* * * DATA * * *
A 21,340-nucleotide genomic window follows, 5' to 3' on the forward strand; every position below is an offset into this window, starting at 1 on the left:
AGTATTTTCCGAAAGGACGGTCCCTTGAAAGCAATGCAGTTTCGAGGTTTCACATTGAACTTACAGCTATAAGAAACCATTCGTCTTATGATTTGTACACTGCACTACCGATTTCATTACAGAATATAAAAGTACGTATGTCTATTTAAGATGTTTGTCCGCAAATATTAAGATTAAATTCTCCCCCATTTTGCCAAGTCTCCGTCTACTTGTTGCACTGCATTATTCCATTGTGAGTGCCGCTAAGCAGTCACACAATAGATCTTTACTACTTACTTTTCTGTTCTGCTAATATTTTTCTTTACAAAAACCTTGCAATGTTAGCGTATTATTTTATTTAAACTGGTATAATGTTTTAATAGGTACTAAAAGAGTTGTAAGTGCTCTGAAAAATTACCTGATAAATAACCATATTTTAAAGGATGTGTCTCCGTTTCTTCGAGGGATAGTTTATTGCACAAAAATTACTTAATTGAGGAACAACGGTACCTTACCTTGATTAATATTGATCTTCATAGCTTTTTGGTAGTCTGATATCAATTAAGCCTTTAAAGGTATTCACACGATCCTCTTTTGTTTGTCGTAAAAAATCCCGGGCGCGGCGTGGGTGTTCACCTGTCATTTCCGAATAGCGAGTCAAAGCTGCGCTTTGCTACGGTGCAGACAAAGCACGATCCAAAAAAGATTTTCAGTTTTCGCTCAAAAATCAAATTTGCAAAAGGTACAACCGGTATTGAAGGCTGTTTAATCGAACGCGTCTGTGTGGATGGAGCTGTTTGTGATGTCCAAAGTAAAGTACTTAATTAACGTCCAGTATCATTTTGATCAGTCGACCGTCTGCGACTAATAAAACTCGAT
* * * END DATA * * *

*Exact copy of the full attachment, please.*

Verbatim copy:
A 21,340-nucleotide genomic window follows, 5' to 3' on the forward strand; every position below is an offset into this window, starting at 1 on the left:
AGTATTTTCCGAAAGGACGGTCCCTTGAAAGCAATGCAGTTTCGAGGTTTCACATTGAACTTACAGCTATAAGAAACCATTCGTCTTATGATTTGTACACTGCACTACCGATTTCATTACAGAATATAAAAGTACGTATGTCTATTTAAGATGTTTGTCCGCAAATATTAAGATTAAATTCTCCCCCATTTTGCCAAGTCTCCGTCTACTTGTTGCACTGCATTATTCCATTGTGAGTGCCGCTAAGCAGTCACACAATAGATCTTTACTACTTACTTTTCTGTTCTGCTAATATTTTTCTTTACAAAAACCTTGCAATGTTAGCGTATTATTTTATTTAAACTGGTATAATGTTTTAATAGGTACTAAAAGAGTTGTAAGTGCTCTGAAAAATTACCTGATAAATAACCATATTTTAAAGGATGTGTCTCCGTTTCTTCGAGGGATAGTTTATTGCACAAAAATTACTTAATTGAGGAACAACGGTACCTTACCTTGATTAATATTGATCTTCATAGCTTTTTGGTAGTCTGATATCAATTAAGCCTTTAAAGGTATTCACACGATCCTCTTTTGTTTGTCGTAAAAAATCCCGGGCGCGGCGTGGGTGTTCACCTGTCATTTCCGAATAGCGAGTCAAAGCTGCGCTTTGCTACGGTGCAGACAAAGCACGATCCAAAAAAGATTTTCAGTTTTCGCTCAAAAATCAAATTTGCAAAAGGTACAACCGGTATTGAAGGCTGTTTAATCGAACGCGTCTGTGTGGATGGAGCTGTTTGTGATGTCCAAAGTAAAGTACTTAATTAACGTCCAGTATCATTTTGATCAGTCGACCGTCTGCGACTAATAAAACTCGAT